After spending years in a horrible place, Judge Clark Douglas is still struggling to adjust to a low-carb diet.
"Look…if you did something over there…"
On quite a few occasions over the years, filmmakers have devoted their time to examining the psychological aftershocks of war. From The Best Years of Our Lives and The Deer Hunter, to Coming Home, Stop-Loss, and Brothers, we've seen countless portraits of just how difficult it can be for a veteran to return to civilian life. Liza Johnson's Return seeks to mine this complex, sobering territory once again. Admittedly, it brings some new elements to the table: a female lead and a generally less melodramatic tone than many films exploring similar subject matter. This is a well-crafted endeavor, but is there enough distinctive material to make the film an essential watch? I'm not sure.
Return tells the story of Kelli (Linda Cardinelli, Freaks and Geeks), who has just returned from a tour of duty. She's happy to be back home with her husband Mike (Michael Shannon, Take Shelter) and two young daughters—or at least it seems that way. After a while, it becomes apparent there's a lot of turbulence underneath Kelli's seemingly calm exterior. As her personal life quickly takes a nosedive, we watch and wonder whether she can find any way to fix things before too much damage has been done.
The strongest aspect of Return is its quietly observational nature. There's a lot of power in tiny, telling moments, such as when Kelli finds herself completely uninvolved by the juvenile America's Funniest Home Videos-style program being enjoyed by her husband and daughter. There are sharp, startling moments, when Kelli's quiet despair turns into active self-destruction, but those moments are foreshadowed with subtle intelligence during the film's early passages. Later, observe how much is said indirectly during the final-reel sequence in which Kelli takes a road trip with her daughters. So many little touches that say so much.
There's no doubt Return is quite good at doing what it sets out to do, but it rarely delivers anything that feels particularly revelatory or fresh along the way. No matter how subtly she says it, there's no getting around the fact that Johnson is basically getting at the same old idea: war leaves a mark (even for someone like Kelli, who frequently insists that she didn't have it as bad as a lot of people over there—which is true, but does nothing to dampen the trauma she's experienced), recovery can be immensely challenging, and people who haven't been there simply can't understand (an element explored via a subplot featuring a drug-addled Vietnam vet played by Mad Men's John Slattery).
Still, it's a laudable character study and solid demonstration of Cardinelli's unique talents. She does a lot with very little in this role, as her face tends to be largely unexpressive and her dialogue comprised of half-formed statements which probably sounded better in her head. It's a tricky role, but Cardinelli makes it look easy. Michael Shannon is tender and effective as the husband, but it's certainly not a role which takes advantage of his immense talents (though it does permit him to play a character who is both stable and warm, which can't be said of many of his other roles). Slattery handles his small but crucial role with aplomb, incorporating traces of Roger Sterling's quick wit into a persuasively grizzled blue collar persona.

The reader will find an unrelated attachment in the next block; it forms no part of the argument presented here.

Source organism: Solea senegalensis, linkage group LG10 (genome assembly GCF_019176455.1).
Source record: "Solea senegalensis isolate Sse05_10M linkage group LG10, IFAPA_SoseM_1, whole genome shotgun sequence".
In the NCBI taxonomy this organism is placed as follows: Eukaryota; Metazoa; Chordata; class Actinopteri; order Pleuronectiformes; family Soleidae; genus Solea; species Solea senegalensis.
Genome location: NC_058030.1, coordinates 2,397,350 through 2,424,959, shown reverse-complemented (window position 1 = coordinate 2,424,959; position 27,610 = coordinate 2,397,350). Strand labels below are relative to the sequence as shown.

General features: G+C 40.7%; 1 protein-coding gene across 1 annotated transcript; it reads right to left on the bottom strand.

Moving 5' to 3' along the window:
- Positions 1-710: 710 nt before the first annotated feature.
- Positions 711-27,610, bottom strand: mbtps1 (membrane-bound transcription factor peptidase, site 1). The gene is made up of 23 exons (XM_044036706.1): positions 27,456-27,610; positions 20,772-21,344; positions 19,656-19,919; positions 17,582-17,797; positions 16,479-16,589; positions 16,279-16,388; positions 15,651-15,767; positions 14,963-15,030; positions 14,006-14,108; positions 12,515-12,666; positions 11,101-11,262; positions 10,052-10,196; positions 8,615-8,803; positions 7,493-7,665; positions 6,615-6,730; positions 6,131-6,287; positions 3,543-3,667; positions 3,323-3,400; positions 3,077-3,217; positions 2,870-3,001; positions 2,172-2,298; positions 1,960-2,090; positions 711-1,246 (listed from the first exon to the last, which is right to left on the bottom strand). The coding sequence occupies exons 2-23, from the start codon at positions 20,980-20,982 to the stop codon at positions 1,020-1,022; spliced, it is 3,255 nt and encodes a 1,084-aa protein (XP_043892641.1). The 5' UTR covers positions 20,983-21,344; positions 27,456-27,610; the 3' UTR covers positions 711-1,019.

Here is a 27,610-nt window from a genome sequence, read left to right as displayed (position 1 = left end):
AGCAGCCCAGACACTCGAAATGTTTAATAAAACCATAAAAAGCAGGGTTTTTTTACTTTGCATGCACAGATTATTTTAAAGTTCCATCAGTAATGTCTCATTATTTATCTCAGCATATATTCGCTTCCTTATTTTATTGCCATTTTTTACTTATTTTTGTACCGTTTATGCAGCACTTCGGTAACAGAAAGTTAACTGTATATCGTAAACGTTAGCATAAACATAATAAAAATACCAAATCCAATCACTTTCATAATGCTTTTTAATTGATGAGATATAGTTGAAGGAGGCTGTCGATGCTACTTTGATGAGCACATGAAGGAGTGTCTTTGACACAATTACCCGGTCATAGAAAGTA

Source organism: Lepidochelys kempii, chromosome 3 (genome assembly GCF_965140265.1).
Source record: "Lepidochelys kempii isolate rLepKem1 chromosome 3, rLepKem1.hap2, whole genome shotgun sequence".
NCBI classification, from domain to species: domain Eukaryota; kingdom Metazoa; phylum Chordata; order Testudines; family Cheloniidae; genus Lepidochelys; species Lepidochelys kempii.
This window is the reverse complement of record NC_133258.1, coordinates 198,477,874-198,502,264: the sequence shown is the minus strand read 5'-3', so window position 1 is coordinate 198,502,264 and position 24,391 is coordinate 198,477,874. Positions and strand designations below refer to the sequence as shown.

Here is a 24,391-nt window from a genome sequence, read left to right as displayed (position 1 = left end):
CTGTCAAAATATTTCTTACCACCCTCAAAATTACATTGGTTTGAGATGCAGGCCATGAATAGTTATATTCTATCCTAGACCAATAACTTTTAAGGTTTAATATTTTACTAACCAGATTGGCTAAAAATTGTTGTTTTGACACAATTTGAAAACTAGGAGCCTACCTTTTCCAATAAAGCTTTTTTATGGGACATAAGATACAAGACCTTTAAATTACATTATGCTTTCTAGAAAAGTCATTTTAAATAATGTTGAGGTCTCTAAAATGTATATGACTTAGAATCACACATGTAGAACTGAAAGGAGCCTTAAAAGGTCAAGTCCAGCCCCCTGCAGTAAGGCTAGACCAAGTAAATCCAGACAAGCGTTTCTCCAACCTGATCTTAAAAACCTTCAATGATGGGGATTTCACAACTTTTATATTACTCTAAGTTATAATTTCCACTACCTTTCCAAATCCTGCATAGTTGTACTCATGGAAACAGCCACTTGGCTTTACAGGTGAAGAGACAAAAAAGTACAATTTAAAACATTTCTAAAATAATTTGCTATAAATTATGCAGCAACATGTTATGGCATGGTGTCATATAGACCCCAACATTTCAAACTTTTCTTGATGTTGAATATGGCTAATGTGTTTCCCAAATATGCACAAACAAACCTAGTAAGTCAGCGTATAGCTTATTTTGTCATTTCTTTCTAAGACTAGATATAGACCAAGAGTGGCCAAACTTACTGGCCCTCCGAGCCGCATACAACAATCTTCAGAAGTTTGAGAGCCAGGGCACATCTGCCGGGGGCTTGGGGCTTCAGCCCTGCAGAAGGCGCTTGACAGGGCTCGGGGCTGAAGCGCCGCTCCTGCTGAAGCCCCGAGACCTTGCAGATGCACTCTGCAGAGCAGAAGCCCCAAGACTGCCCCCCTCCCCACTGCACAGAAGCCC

E1's standard definition 1.85:1 anamorphic widescreen transfer is solid, offering sturdy detail and depth throughout. The cinematography is simple and naturalistic; there's nothing particularly showy about Johnson's approach to the material on a visual level. The Dolby 5.1 Surround track is also sturdy—the opening sequence might sound poorly-mixed, as the dialogue can barely be heard over the sound design, but this seems to be intentional. Elsewhere, dialogue is mostly clean and clear. Bonus features include a commentary with Johnson and cinematographer Anne Etheridge, and a batch of deleted scenes.
Again, it's tricky to determine whether or not to recommend Return to the average viewer. The movie certainly accomplishes its goals with quiet skill, but also feels a little unnecessary. Still, it's nice to see A) Linda Cardinelli being given such a substantial role, B) an exploration of a familiar themes from a female point-of-view, C) Michael Shannon getting a chance to play against type, and D) another young director with a good deal of potential. If you're interested in the subject matter or the individuals involved, give it a shot.
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Scales of Justice
Studio: E1 Entertainment
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